In his first three months as UT president, Gregory Fenves has called for the removal of a statue of confederate leader Jefferson Davis from campus, organized a working group to tackle issues related to the concealed carrying of handguns in university buildings and hired an interim athletic director for one of the largest college athletic programs in the country.
While pursuing such sweeping changes may seem daunting to some, it’s in Fenves’ nature – he said he is not one to back down from tough decisions.
“I want to get things done,” Fenves said. “I think I’m fairly decisive. I don’t agonize over decisions very much. … I make a decision, and then move on.”
Fenves, who delivered the State of the University address Thursday afternoon, said he had no second thoughts about choosing to come to UT from the University of California, Berkeley in 2008. He began his academic career at UT more than 30 years ago as an assistant professor of engineering. He then returned to Berkeley, his alma mater, as a faculty member — researching earthquakes, doing computer programming and eventually landing the top post in the engineering department.
After 20 years at Berkeley, Fenves said he was ready for new opportunities and changes in his career. Following a return to the U.S. from a brief research-related sabbatical at Kyoto University in Kyoto, Japan, Fenves opted to return to the Lone Star State due in large part to the reputation of sitting UT President William Powers Jr.
“Powers recruited me here, and certainly that was a big part of my decision to come to the University of Texas, was the opportunity to work with Bill Powers,” Fenves said.
Fenves served as dean of the Cockrell School of Engineering until Powers tapped him to serve as executive vice president and provost in 2013. While his academic career has been largely divided between teaching and administration, Fenves said he has identified clear overlaps between each of his roles.
“I think some people think these are very separate jobs, being a professor and being a university leader,” Fenves said. “I don’t really see those as starkly different jobs. The core mission of the University is academics, and that’s what the faculty do. Time is spent differently, but we’re trying to accomplish the same goal.”
Mary Comerio, a former architecture professor who worked alongside Fenves at UC-Berkeley, said she has always admired Fenves’ ability to apply creative thinking to every aspect of his job.
“He has the capacity to think way outside the box, and that goes for not just engineering but also administration and for all the kinds of other work that he has to do,” Comerio said. “He’s very principled and moral. That’s a huge part of his personality.”
Fenves is leading the University through tumultuous times, with an ongoing investigation into allegations of academic misconduct involving three former UT basketball players, a pending Supreme Court case that could alter the University’s holistic admissions process and vacancies in high-ranking leadership roles.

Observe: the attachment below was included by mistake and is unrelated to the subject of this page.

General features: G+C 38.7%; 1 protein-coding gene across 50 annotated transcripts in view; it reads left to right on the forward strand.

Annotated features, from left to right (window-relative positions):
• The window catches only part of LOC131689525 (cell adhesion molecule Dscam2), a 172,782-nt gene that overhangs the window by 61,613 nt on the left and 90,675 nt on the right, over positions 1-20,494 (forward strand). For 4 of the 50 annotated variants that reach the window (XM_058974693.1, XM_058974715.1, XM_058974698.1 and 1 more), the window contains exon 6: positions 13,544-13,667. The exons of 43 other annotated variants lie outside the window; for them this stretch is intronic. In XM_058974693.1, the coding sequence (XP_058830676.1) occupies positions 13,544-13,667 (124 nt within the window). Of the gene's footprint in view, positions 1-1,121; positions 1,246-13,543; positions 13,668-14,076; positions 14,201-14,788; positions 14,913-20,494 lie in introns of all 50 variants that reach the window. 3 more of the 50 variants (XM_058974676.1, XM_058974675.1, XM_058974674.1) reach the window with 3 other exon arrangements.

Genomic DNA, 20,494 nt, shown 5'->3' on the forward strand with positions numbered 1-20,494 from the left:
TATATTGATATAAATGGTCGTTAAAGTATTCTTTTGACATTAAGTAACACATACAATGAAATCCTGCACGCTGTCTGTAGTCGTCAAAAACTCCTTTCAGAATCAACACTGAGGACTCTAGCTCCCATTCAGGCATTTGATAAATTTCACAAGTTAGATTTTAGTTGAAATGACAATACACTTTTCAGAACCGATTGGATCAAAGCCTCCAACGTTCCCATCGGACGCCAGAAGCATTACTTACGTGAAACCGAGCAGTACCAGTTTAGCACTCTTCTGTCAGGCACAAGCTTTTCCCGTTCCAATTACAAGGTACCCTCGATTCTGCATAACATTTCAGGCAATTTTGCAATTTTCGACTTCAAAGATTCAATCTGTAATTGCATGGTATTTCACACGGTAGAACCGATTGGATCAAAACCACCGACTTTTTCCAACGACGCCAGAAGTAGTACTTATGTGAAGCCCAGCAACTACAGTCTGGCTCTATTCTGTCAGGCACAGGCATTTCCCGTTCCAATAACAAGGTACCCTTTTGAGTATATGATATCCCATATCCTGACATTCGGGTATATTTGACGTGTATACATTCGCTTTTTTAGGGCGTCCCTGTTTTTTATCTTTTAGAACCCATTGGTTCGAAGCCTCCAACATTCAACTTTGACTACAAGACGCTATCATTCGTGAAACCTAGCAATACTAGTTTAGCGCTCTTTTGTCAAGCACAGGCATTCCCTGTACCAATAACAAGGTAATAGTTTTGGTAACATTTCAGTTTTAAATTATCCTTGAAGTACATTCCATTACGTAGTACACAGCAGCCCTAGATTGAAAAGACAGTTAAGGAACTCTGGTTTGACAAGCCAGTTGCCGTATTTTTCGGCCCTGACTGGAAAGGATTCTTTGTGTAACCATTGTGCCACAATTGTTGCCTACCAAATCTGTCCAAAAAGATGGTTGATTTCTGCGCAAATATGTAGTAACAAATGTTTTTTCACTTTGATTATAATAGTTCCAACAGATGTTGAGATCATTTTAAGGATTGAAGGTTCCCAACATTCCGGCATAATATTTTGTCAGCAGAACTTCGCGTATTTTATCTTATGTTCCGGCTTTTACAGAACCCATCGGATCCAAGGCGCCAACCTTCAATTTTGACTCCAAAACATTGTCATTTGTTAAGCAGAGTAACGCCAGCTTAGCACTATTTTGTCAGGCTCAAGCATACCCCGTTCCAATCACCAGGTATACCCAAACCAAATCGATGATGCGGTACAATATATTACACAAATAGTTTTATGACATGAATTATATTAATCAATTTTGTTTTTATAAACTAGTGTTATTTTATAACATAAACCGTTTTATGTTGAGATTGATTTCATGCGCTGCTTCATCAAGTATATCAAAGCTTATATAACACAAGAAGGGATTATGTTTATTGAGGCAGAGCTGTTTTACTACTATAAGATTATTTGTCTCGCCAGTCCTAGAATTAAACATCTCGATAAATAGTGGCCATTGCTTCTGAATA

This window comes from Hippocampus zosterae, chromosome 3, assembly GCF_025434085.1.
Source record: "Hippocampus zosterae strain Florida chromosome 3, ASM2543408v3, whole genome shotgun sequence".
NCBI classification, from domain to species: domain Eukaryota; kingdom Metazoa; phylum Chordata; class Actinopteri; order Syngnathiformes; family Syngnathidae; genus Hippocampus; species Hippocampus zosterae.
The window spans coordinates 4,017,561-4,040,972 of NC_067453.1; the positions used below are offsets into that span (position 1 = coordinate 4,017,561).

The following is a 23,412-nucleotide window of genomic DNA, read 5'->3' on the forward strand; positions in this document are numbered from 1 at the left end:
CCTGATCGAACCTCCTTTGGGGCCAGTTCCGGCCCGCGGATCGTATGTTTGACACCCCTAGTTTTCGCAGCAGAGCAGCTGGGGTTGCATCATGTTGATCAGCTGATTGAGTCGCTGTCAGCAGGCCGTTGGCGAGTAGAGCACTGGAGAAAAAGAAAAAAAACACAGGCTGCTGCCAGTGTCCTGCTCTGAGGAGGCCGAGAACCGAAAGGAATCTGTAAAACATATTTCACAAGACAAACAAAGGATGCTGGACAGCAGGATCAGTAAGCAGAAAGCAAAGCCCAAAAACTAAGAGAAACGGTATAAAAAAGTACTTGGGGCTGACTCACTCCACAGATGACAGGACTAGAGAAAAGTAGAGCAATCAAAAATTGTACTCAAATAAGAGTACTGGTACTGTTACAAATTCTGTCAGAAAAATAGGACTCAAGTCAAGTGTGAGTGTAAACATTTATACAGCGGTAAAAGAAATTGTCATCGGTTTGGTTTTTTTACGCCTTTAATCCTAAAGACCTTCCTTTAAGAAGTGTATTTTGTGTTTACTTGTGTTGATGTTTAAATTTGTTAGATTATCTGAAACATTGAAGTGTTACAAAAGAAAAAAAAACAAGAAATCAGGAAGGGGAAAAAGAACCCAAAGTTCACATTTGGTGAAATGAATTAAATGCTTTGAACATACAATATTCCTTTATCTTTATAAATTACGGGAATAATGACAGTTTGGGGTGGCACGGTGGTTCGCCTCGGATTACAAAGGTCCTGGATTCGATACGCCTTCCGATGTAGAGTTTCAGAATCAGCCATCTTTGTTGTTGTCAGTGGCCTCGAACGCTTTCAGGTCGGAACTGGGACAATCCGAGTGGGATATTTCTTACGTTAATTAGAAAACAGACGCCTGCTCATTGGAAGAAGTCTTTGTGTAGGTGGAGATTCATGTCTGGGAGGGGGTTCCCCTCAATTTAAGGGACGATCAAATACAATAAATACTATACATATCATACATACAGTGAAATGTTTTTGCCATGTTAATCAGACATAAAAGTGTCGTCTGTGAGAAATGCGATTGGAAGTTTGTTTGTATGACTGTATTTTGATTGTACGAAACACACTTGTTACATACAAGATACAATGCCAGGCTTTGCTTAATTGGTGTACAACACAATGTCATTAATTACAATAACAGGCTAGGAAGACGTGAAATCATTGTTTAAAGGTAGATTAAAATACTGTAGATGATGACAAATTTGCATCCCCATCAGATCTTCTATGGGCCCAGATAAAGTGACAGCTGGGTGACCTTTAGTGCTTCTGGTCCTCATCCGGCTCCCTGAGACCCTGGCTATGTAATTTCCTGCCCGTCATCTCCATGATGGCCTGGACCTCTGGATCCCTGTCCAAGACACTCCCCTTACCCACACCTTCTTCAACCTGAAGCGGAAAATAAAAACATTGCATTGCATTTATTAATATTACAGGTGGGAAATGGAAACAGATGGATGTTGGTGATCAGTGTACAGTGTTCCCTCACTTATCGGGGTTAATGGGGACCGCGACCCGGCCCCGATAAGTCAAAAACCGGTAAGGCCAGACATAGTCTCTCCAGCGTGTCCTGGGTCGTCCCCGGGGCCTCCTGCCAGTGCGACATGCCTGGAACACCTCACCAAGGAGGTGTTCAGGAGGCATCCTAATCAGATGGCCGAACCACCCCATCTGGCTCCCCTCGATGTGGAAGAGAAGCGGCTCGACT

At Fenves’ inauguration ceremony, UT System Chancellor William McRaven called Fenves the “right leader at the right time” for the University.
“I have been in the leadership business for nearly forty years and I know a great leader when I see one — Greg Fenves is a great leader,” McRaven said. “He is both thoughtful and decisive. He has an inclusive style, but realizes that as president, the buck stops with him, that he is responsible.”
Maria Arrellaga, Fenves’ chief communications officer, said Fenves navigates stressful situations like these while maintaining his calm and collected demeanor.
“There’s been a lot going on that can get you really worked up,” Arrellaga said. “But when the leader is exhibiting a calm state, it just really helps keep things in perspective.”
Fenves accredits his early morning workouts, which start at 5:30 a.m., with helping him stay balanced — both mentally and physically. He also takes care of any writing he has to do around the same time while he’s “completely fresh.”
“Exercise reduces cortisol levels, and cortisol causes stress,” Fenves said. “I’m pretty organized with my time, I try to plan things out and not get too rattled when the schedule doesn’t hold up. It’s just part of the way I deal with life.”
He loves conversation, he said, and spends “95 percent” of his day once he gets to his office “listening and talking to people.”
“To get things done effectively — I think in any organization, not just universities — you have to listen to people,” Fenves said. “It’s not just sitting at the desk over there and making decisions.”
Despite the grueling schedule that comes with this kind of high-powered job, Fenves always manages to find time to read. He said he just finished a biography on Ronald Reagan written by UT professor H.W. Brands, which begs the question — Fenves 2024?
“I would be a terrible politician,” he said with a laugh.